du mauve du vert du rouge du jaune

le drapeau gai étampé sur le front

le drapeau blanc dans la main


j’attrape un coup

de soleil

sur mon bleu

en maternelle les doigts dans la gouache

j’ai appris que le bleu et le rouge ça fait mauve

c’est faux

ça ne se mélange pas

un bleu sur fond rouge ça reste un bleu

Of Numbers, Death, and Nonsense

Of Numbers, Death, and Nonsense

        Despite (or because of?) my very clear interest in languages and the more liberal arts, my brain constantly thinks in terms of numbers. I’m obsessed with assessing my own productivity. Today is December 19, which means that 62% of the month has passed, and considering I have a deadline in mid-January, I have to increase the amount of time I work by 50 to 65% for the rest of the month in order to make it in time, considering other commitments and my recent fatigue which increases my average sleep by one hour per night, and the weather which increases the dog-walking time and preparation by 33% every day, and adding in some extra time for eventual unpredictable variables.

        And then I realize, today my dad would have turned 50. And in mid-January, I’m turning 28. The same gap between today and my deadline. Then all these numbers lose their purpose in face of my emotions. At the same time, these numbers have always ruled my life. It’s like a constant fight between the bigger picture and the precise details, the macro versus the micro, in which the micro wins out of sheer quantity, becoming the macro. And then, the unquantifiable, innumerable elements, the beyond numbers, get shoved under the rug until I start tripping on the bumps. Like today.

        Man, my dad would have turned 50. It’s a number beyond numbers. It doesn’t make sense, it creates sense. It’s a quantity which empties yet defines my life. It’s an addition of years of absence, it’s a subtraction of what should have been in favor of what was, it’s an unknown variable that became known too early in the equation and displaying ERROR on my calculator. It does not make sense.

        Or can sense ever be made? In French, we say to have sense, or to be sensical (which isn’t even an official word in English). So, is sense contained, had, rather than made? Do things, events possess sense? No. Neither language is correct.

        Sense is the unknown variable of the equation. We are the ones who try to create or see sense in that which is inherently void of sense. We impose sense onto variables through an emotional equation whose result is entirely subjective. We add up or subtract or multiply or divide numbers in our lives that we put together ourselves to try and give sense to them as a result. I suppose it’s easier to accept nonsense when we make it make sense, or make it have sense.

Happy 50th birthday to my big nonsense, my unknown variable.

Photography and the Reconstruction of Memory(ies)

Close friends of mine know that the last year has been one full of academic stress, as I had to not only find a new thesis supervisor and committee members, but also a new topic altogether, while falling behind on deadlines. And so, while I’m still quite a newbie in the field of photography, an aspect of my “new” topic, I’ve had to study it (from a theoretical standpoint; I’m a poor photographer and often prefer not to take pictures, but more on this later, perhaps) very intensively in the past two years. And what a deep, fascinating, complex medium it is! Recently, it was the 177th “birthday” of photography (I’m always reluctant to use the term birthday, because such mediums are eternal processes: it existed in other forms prior to its so-called invention, and has since then changed beyond the point of recognition). As I’m currently bathing (or drowning) in research for my upcoming comprehensive exams, I feel compelled to share a tidbit of personal experience.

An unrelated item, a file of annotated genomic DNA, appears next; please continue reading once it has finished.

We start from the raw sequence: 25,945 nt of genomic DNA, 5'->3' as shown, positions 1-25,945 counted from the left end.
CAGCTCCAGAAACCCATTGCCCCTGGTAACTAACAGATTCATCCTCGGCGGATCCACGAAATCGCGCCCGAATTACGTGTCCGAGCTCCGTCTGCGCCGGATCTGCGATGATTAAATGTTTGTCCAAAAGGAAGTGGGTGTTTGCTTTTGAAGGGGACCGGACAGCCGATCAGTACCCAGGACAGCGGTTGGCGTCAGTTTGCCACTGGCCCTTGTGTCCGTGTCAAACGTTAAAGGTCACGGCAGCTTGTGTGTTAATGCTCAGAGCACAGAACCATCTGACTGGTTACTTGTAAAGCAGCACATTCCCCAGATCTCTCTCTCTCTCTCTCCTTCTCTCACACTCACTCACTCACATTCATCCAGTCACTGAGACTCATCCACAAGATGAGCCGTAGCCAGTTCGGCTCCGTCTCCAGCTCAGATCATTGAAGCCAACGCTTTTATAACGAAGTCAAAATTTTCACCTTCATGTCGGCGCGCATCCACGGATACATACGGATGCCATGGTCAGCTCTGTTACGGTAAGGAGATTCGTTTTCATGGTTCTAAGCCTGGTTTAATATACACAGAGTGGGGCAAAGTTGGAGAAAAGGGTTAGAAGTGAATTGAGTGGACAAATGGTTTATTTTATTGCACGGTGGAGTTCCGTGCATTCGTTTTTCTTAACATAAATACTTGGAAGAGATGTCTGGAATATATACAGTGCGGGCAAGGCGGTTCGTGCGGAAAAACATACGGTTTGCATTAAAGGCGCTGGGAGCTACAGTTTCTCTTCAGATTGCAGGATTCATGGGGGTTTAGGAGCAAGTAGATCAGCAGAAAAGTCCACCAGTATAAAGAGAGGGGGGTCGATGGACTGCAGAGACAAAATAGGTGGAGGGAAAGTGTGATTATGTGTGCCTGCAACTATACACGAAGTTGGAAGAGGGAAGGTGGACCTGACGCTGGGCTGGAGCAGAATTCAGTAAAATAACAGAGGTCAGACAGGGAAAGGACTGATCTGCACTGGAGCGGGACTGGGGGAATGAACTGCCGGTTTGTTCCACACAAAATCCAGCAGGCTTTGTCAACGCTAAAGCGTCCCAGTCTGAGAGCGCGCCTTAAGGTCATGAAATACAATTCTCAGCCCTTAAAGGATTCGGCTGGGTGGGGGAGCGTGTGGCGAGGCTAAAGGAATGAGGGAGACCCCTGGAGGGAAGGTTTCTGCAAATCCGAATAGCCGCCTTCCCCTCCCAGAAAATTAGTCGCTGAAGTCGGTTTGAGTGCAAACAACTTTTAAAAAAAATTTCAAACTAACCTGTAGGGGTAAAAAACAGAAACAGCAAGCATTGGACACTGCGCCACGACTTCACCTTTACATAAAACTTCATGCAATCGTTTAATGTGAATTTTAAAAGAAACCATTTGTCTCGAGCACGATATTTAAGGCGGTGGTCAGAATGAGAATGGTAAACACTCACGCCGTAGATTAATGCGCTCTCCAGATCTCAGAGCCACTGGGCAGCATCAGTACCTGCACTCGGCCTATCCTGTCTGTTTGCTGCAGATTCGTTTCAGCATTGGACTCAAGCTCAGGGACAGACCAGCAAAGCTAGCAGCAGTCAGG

In May, I moved into a new apartment, one into which I plan to stay for at least 3 years. Having been quite a nomadic person since being of age, I have rarely lived in the same apartment, let alone the same city/country, for over a few months at a time. And so, most of my less practical but meaningful mementos were kept at my mom’s. This necessarily includes photos. When I visited my mom last month, I went through a few different things that I wanted to bring with me, considering that I had settled in somewhere. I came across a few pictures that were quite emotional, and I would like to share one along with a few thoughts, without delving into theory.


If I had to date it, it would probably be some time in 1991, back when the photographic act was democratized and readily accessible, but still substantial and meaningful since a camera roll had a very limited amount of pictures, which could not be retaken. And so, for the working class, or at least in my family, photography was not a hobby or a passion, as it was indeed a significant expense, but a luxury. We had to invest and make the decision to remember something. Photography is indeed a future-oriented act of archiving. The frame of the photo becomes the prison cell of something that must be forever remembered, a moment frozen still.